Webinar on “Plundering Security: The Evolution of Khaki Capital in Thailand Today”

In this webinar, Dr Paul Chambers scrutinizes the evolution of khaki capital over time in Thailand. How has Thai khaki capital progressed, where does it stand today, and what is its likely future?


12 May 2021, Wednesday — Dr Paul Chambers — ISEAS Thailand Studies Programme Visiting Fellow and Lecturer, Naresuan University, Phitsanulok, Thailand — addressed the history and current position of, as well as the prospects for, “khaki capital” in Thailand. Dr Chambers defined khaki capital as the ability of a military to shape government budgets, to obtain and direct financial resources, and to open up money-making opportunities for itself as an institution, for its units, or for individual officers. He stressed that khaki capital could be both formal and informal. Further, he argued that the fortunes of khaki capital in Thailand depended on the Thai military’s prominent position in the country’s political order.

Dr Paul Chambers
Dr Paul Chambers emphasized the long-term partnership of the military and the monarchy and its importance to the persistent importance of khaki capital. Dr Michael Montesano moderated the webinar. (Credit: ISEAS – Yusof Ishak Institute)

Taking an historical institutionalist approach to the history of khaki capital in Thailand, Dr Chambers noted the importance of historical and cultural legacies, path dependence, critical junctures, environmental conditions (especially the role of the military in confronting national emergencies), and military cohesion in accounting for the persistence of khaki capital as a feature of the country’s political economy.

While khaki capital has been a defining feature of that political economy since the years immediately following the end of Siam’s absolute monarchy in 1932, Dr Chambers also emphasized the long-term partnership of the military and the monarchy and its importance to the persistent importance of khaki capital. Opportunities for change in the form of potential critical junctures immediately following the Pacific War and in the aftermath of the “Black May” events of 1992 ultimately went unrealized. Thailand has, then, never experienced the sort of critical juncture that would interrupt military pre-eminence in the political and hence economic order.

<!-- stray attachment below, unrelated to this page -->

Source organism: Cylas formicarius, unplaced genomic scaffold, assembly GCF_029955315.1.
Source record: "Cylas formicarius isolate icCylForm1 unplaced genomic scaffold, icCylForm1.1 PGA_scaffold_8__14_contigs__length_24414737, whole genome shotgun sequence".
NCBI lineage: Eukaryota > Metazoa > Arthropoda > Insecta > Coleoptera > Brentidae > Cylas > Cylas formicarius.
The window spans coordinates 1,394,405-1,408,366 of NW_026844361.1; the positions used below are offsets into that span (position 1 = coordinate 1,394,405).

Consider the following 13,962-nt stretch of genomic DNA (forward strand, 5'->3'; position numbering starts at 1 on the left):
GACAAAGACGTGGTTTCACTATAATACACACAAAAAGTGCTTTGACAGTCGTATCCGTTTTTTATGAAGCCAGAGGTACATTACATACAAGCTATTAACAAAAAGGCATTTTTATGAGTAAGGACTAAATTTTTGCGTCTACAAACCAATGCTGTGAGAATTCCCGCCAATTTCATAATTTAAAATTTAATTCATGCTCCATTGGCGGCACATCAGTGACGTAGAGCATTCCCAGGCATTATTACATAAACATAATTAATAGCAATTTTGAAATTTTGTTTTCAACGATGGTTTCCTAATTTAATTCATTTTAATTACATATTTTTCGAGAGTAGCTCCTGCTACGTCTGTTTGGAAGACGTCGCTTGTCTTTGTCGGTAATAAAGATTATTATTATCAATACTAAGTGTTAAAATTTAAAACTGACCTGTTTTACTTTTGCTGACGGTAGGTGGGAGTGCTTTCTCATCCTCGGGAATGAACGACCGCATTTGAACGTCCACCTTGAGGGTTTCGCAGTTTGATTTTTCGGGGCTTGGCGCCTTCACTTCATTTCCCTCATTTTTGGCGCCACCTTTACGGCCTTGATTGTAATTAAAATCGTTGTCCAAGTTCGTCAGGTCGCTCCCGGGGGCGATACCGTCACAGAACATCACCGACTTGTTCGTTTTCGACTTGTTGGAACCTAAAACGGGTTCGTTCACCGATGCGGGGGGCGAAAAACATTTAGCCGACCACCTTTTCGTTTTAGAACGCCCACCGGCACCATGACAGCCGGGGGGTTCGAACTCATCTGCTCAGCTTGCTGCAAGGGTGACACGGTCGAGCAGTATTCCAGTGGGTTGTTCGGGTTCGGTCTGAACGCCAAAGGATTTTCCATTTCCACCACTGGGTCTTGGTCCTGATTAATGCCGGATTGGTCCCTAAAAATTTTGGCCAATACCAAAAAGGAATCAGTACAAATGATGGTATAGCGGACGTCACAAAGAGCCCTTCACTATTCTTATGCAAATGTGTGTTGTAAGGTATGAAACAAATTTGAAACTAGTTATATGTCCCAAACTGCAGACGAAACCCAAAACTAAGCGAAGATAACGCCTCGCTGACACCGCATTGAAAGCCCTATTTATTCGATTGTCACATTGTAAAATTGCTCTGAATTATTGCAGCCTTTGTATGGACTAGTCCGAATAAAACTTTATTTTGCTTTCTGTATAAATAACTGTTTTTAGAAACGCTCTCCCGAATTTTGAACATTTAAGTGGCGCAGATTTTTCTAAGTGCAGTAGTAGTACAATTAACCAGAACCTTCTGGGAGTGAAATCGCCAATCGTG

At the same time, the Thai military’s counter-insurgency efforts against the Communist Party of Thailand, its role in protecting the monarchy, and its involvement in development work — including through participation in royal projects — each afforded it opportunities to expand its economic footprint.

Dr Chambers analyzed that footprint through an examination of military budgets, landholdings, shareholdings in Thai firms, and sinecures such as seats on boards for officers and retired officers. Among these four areas of economic involvement, land remains the Thai military’s most important extra-budgetary income earner, while its holdings of shares in various enterprises have shrunk relative to decades past.  The counter-insurgency era in particular gave the Thai military the chance to seize large tracts of land, over which it retains control.

Noting that the military’s economic influence often operates through what are effectively proxies, Dr Chambers argued that khaki capital remained a significant feature of Thailand’s political economy today and that there were few indications that it would fade from importance in the foreseeable future.  He noted that one would do well to understand the post-2014 Bangkok government’s Eastern Economic Corridor undertaking as well as proposed plans for the Isthmus of Kra as contemporary examples of that significance.

Questions for Dr Chambers touched on the presence or absence of democratic elements in the Thai military, the need for potential foreign investors in Thailand to take account of the role of khaki capital, and linkages between the Thai military and foreign counterparts. They also concerned the impact of the current crisis in Myanmar on Thailand’s khaki capital, the role of military factionalism in the history of khaki capital in Thailand, the overlap between khaki capital and the holdings of the Crown Property Bureau, and the level of the Thai military’s attention to socio-political issues and to Thailand’s relations with China, among other matters.

Over 60 participants attended the webinar. (Credit: ISEAS – Yusof Ishak Institute)